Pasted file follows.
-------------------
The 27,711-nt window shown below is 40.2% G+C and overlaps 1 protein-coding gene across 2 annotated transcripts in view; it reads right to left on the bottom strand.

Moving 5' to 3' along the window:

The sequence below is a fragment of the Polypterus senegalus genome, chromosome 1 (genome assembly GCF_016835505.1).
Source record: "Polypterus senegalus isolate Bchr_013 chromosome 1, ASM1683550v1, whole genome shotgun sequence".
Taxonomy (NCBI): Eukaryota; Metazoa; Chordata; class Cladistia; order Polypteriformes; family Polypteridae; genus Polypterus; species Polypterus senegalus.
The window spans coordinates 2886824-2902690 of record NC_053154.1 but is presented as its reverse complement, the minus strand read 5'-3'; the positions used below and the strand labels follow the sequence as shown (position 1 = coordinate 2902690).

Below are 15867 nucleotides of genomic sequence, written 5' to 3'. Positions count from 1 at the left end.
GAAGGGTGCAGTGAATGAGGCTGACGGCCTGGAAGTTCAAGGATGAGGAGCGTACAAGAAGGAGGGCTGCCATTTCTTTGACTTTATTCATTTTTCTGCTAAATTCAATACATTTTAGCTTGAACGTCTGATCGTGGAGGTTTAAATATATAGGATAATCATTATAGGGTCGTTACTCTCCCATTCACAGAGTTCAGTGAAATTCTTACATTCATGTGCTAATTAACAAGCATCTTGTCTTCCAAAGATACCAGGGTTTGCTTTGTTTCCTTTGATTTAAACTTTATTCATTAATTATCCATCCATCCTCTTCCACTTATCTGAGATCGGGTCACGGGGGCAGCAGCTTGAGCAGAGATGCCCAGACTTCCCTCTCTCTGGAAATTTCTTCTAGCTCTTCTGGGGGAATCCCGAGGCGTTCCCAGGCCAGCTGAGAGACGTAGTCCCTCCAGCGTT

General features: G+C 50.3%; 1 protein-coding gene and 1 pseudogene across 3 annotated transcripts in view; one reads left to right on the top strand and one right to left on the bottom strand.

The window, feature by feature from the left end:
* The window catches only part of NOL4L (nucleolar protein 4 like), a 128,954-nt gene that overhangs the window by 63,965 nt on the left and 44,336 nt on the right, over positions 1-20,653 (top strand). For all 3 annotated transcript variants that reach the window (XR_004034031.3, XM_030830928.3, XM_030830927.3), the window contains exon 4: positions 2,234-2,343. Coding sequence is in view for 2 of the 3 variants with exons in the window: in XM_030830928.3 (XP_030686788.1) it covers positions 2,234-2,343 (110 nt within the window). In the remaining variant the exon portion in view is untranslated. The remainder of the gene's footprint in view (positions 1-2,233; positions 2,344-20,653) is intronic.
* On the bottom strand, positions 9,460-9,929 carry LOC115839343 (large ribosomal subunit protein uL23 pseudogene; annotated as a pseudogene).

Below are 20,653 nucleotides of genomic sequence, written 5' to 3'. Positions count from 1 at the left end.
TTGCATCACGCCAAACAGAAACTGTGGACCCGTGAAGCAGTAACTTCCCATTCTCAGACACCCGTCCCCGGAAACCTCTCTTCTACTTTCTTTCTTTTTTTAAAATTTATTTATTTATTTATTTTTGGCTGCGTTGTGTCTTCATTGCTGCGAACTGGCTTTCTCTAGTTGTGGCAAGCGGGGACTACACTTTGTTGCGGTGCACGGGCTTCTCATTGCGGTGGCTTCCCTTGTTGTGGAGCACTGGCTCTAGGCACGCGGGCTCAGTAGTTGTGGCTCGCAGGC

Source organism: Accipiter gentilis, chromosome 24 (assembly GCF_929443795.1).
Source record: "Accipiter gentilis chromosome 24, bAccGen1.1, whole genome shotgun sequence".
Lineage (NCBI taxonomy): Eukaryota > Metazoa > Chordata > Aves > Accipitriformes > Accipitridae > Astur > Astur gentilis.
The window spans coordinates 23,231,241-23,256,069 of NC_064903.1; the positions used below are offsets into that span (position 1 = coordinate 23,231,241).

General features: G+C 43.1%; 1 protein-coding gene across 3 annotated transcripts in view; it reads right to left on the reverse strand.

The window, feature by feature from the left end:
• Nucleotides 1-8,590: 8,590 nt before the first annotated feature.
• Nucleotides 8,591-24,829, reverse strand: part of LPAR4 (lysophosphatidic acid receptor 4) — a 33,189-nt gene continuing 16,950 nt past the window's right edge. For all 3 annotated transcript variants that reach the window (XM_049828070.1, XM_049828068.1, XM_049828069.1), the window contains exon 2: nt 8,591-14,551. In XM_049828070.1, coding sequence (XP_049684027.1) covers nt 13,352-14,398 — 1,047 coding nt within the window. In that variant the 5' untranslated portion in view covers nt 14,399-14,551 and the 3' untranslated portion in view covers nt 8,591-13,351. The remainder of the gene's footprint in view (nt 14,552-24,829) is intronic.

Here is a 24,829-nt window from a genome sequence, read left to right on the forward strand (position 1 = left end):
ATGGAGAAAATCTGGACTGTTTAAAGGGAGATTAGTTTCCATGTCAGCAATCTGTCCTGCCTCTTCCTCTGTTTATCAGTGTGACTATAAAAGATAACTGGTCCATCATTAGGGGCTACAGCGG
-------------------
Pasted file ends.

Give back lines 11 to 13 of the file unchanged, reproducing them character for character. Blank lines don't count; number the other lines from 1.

* The window catches only part of NOL4L (nucleolar protein 4 like), a 128,954-nt gene that overhangs the window by 63,965 nt on the left and 44,336 nt on the right, over positions 1-20,653 (top strand). For all 3 annotated transcript variants that reach the window (XR_004034031.3, XM_030830928.3, XM_030830927.3), the window contains exon 4: positions 2,234-2,343. Coding sequence is in view for 2 of the 3 variants with exons in the window: in XM_030830928.3 (XP_030686788.1) it covers positions 2,234-2,343 (110 nt within the window). In the remaining variant the exon portion in view is untranslated. The remainder of the gene's footprint in view (positions 1-2,233; positions 2,344-20,653) is intronic.
* On the bottom strand, positions 9,460-9,929 carry LOC115839343 (large ribosomal subunit protein uL23 pseudogene; annotated as a pseudogene).

Below are 20,653 nucleotides of genomic sequence, written 5' to 3'. Positions count from 1 at the left end.